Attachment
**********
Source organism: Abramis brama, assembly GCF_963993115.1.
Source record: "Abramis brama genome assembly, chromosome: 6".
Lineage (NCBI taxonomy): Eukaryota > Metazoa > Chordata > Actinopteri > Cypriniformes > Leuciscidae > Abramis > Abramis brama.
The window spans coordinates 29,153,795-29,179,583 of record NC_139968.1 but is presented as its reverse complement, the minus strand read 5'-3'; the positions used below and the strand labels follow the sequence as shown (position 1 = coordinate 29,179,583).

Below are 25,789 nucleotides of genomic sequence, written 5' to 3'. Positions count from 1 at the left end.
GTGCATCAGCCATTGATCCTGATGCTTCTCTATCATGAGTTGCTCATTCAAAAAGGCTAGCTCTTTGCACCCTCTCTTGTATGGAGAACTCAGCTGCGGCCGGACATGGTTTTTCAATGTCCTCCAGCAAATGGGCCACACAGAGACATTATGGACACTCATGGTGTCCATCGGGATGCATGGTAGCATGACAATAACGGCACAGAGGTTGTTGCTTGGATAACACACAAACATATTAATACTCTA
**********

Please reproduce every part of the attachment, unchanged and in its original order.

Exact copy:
Source organism: Abramis brama, assembly GCF_963993115.1.
Source record: "Abramis brama genome assembly, chromosome: 6".
Lineage (NCBI taxonomy): Eukaryota > Metazoa > Chordata > Actinopteri > Cypriniformes > Leuciscidae > Abramis > Abramis brama.
The window spans coordinates 29,153,795-29,179,583 of record NC_139968.1 but is presented as its reverse complement, the minus strand read 5'-3'; the positions used below and the strand labels follow the sequence as shown (position 1 = coordinate 29,179,583).

Below are 25,789 nucleotides of genomic sequence, written 5' to 3'. Positions count from 1 at the left end.
GTGCATCAGCCATTGATCCTGATGCTTCTCTATCATGAGTTGCTCATTCAAAAAGGCTAGCTCTTTGCACCCTCTCTTGTATGGAGAACTCAGCTGCGGCCGGACATGGTTTTTCAATGTCCTCCAGCAAATGGGCCACACAGAGACATTATGGACACTCATGGTGTCCATCGGGATGCATGGTAGCATGACAATAACGGCACAGAGGTTGTTGCTTGGATAACACACAAACATATTAATACTCTA